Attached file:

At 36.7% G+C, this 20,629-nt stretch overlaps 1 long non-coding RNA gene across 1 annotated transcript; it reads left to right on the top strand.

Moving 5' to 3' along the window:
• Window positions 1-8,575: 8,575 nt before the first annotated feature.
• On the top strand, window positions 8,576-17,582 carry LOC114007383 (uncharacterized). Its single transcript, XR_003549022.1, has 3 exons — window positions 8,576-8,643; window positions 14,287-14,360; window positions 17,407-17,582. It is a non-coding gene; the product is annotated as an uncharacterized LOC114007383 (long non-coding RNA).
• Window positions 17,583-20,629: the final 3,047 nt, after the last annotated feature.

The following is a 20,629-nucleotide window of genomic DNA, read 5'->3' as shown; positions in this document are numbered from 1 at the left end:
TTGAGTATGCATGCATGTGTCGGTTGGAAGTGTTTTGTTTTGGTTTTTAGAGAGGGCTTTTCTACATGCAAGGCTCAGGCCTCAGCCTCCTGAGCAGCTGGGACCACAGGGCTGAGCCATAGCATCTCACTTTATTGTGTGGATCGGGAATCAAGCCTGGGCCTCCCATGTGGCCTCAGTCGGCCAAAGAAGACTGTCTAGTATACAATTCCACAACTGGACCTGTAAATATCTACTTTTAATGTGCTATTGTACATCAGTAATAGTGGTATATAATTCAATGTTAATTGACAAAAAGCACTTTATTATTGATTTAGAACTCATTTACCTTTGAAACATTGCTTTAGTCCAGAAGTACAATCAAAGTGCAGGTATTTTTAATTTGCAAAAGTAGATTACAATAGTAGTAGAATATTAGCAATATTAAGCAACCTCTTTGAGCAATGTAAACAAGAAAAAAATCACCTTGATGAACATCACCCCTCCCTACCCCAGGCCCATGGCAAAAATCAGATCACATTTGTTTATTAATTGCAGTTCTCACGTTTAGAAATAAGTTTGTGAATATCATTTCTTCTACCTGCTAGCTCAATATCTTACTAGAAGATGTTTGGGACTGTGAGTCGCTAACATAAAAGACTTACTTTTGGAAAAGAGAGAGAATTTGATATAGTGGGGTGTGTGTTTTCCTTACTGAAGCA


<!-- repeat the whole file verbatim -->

At 36.7% G+C, this 20,629-nt stretch overlaps 1 long non-coding RNA gene across 1 annotated transcript; it reads left to right on the top strand.

Moving 5' to 3' along the window:
• Window positions 1-8,575: 8,575 nt before the first annotated feature.
• On the top strand, window positions 8,576-17,582 carry LOC114007383 (uncharacterized). Its single transcript, XR_003549022.1, has 3 exons — window positions 8,576-8,643; window positions 14,287-14,360; window positions 17,407-17,582. It is a non-coding gene; the product is annotated as an uncharacterized LOC114007383 (long non-coding RNA).
• Window positions 17,583-20,629: the final 3,047 nt, after the last annotated feature.

The following is a 20,629-nucleotide window of genomic DNA, read 5'->3' as shown; positions in this document are numbered from 1 at the left end:
TTGAGTATGCATGCATGTGTCGGTTGGAAGTGTTTTGTTTTGGTTTTTAGAGAGGGCTTTTCTACATGCAAGGCTCAGGCCTCAGCCTCCTGAGCAGCTGGGACCACAGGGCTGAGCCATAGCATCTCACTTTATTGTGTGGATCGGGAATCAAGCCTGGGCCTCCCATGTGGCCTCAGTCGGCCAAAGAAGACTGTCTAGTATACAATTCCACAACTGGACCTGTAAATATCTACTTTTAATGTGCTATTGTACATCAGTAATAGTGGTATATAATTCAATGTTAATTGACAAAAAGCACTTTATTATTGATTTAGAACTCATTTACCTTTGAAACATTGCTTTAGTCCAGAAGTACAATCAAAGTGCAGGTATTTTTAATTTGCAAAAGTAGATTACAATAGTAGTAGAATATTAGCAATATTAAGCAACCTCTTTGAGCAATGTAAACAAGAAAAAAATCACCTTGATGAACATCACCCCTCCCTACCCCAGGCCCATGGCAAAAATCAGATCACATTTGTTTATTAATTGCAGTTCTCACGTTTAGAAATAAGTTTGTGAATATCATTTCTTCTACCTGCTAGCTCAATATCTTACTAGAAGATGTTTGGGACTGTGAGTCGCTAACATAAAAGACTTACTTTTGGAAAAGAGAGAGAATTTGATATAGTGGGGTGTGTGTTTTCCTTACTGAAGCA